It happened once again. You have to wonder whether Josh Sale is going for the cycle of suspensions because he has been forced to the sideline for performance-enhancing drugs, disciplinary reasons, and now drugs of abuse. This isn’t one problem or one fatal flaw. This a player who entered the 2010 MLB Draft–and even the 2012 season–with high marks for character and then simply fell apart entirely. If you haven’t had enough yet, the Tampa Bay Rays are not yet ready to cut ties.
Rays farm director Mitch Lukevics said the team was “disappointed” but indicated Sale will remain in the organization, saying he will serve his punishment and “work closely with our Employee Assistance Program to determine a way forward.”
At the end of the day, the Rays have nothing to lose keeping Sale. His signing bonus is a sunk cost and his minor league salary is negligible in the grand scheme of things. We can still see Sale’s bat speed and raw power, and the Rays remember how Josh Hamilton turned out. But Sale never had Hamilton’s talent, and you have to wonder how much more patience the Rays have.
It was not as though Sale was playing well this year. Prior to the suspension, he had a .238/.313/.344 line at High-A Charlotte, with his .657 OPS being the worst of any player on the team with a minimum of 275 plate appearances. As ironic as it may be given his lack of discipline off the field, plate discipline was once a trademark of Josh Sale’s game. This season, however, he struck out 109 times against 35 walks. Despite his lack of production, Sale still struck out the seventh-most times in the Florida State League while recording the third-highest strikeout rate of any hitter minimum 350 plate appearances.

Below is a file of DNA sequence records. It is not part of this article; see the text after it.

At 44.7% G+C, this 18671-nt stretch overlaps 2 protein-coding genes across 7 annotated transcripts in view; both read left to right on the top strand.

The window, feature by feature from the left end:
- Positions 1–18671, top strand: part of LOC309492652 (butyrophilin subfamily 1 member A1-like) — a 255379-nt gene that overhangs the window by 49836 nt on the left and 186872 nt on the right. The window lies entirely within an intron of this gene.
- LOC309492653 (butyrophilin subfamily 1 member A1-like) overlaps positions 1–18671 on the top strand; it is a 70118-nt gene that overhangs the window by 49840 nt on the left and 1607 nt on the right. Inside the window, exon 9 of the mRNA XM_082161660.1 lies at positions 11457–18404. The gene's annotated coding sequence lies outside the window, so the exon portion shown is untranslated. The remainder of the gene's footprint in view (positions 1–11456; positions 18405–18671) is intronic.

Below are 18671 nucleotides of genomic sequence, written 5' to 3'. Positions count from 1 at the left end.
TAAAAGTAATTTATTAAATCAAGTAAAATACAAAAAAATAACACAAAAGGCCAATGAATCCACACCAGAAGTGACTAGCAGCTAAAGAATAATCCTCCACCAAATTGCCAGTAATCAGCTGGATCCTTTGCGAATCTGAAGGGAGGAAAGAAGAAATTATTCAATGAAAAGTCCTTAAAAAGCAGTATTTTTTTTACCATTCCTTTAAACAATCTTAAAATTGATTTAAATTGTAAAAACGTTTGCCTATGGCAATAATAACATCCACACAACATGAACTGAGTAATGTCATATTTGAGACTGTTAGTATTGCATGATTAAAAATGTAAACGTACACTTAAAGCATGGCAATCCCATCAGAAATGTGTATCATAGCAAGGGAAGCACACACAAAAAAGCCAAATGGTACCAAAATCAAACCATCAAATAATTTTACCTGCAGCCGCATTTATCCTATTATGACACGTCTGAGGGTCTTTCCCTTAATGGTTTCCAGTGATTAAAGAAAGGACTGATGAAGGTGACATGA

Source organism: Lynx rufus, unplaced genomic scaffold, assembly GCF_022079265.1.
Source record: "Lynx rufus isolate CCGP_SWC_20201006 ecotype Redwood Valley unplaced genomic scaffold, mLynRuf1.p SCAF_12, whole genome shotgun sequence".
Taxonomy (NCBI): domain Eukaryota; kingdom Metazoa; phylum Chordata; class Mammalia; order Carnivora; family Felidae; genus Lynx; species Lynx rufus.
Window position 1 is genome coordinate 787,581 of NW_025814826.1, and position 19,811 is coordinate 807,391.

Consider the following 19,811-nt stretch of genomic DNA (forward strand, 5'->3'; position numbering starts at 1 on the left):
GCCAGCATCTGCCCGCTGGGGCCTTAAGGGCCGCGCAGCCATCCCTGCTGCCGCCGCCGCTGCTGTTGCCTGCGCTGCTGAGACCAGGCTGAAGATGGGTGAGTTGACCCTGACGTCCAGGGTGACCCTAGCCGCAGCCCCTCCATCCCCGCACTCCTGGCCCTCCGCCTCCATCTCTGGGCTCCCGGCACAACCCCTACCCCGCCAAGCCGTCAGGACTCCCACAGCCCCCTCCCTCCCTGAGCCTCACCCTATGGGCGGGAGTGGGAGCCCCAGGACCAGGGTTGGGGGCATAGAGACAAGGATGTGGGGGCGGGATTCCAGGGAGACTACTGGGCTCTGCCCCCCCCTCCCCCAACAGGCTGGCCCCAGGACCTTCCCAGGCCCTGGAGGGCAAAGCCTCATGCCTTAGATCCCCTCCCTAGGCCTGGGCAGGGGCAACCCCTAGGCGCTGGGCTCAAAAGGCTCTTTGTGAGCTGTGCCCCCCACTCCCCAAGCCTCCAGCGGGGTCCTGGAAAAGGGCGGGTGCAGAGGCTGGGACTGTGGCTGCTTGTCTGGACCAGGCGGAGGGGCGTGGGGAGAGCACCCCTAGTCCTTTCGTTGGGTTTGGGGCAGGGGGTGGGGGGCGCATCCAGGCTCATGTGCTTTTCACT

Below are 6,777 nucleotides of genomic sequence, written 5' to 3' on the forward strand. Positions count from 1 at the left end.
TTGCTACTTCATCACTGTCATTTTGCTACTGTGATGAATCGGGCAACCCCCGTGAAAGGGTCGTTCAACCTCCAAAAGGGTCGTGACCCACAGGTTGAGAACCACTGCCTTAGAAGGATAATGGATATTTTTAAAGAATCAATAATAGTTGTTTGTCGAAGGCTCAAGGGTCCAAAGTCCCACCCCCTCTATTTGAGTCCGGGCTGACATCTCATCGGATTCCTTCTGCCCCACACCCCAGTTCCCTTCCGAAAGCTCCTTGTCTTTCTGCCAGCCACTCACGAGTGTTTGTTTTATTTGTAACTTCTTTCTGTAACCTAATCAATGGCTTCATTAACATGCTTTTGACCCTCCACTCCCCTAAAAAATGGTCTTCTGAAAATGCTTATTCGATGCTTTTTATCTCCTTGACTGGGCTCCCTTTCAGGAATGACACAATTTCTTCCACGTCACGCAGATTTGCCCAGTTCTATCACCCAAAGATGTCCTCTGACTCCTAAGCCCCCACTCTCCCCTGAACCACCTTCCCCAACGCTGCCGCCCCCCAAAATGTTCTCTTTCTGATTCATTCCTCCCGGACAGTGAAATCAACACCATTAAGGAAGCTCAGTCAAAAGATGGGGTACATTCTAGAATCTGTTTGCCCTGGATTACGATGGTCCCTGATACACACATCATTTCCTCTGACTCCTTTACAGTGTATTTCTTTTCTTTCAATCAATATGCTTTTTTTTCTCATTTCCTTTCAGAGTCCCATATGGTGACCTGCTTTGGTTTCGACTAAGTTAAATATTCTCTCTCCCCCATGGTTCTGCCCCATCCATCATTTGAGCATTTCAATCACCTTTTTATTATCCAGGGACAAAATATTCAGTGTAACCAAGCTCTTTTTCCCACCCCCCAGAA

Sale isn’t following Hamilton’s career path–he is following Matt Bush‘s. Obviously, Bush wound up going to jail for hitting a motorcyclist while drunk driving, and Sale has done nothing anywhere near that bad. That being said, a comparison to Sale fits relatively well to who Bush was with the San Diego Padres. Sale’s .714 OPS in the Rays system may be closer to Hamilton’s .807 mark with the Rays than Bush’s .569 mark with the Padres, but it isn’t difficult to tip the scale in the other direction. Hamilton was a five-tool centerfielder and Bush was a high-upside shortstop while Sale was a pure left fielder who would have to hit at every level and simply has not. We can also remind ourselves that Sale’s OPS was below .660 in every year but 2012 and, by the way, Sale lacks the arm strength to move to the mound like Bush did. Josh Sale isn’t just a player who has gotten into boatloads of trouble–he is one who lacks the talent for the Rays to believe in him much longer. The Rays are sticking with Sale for now, but this may be and should be his last chance.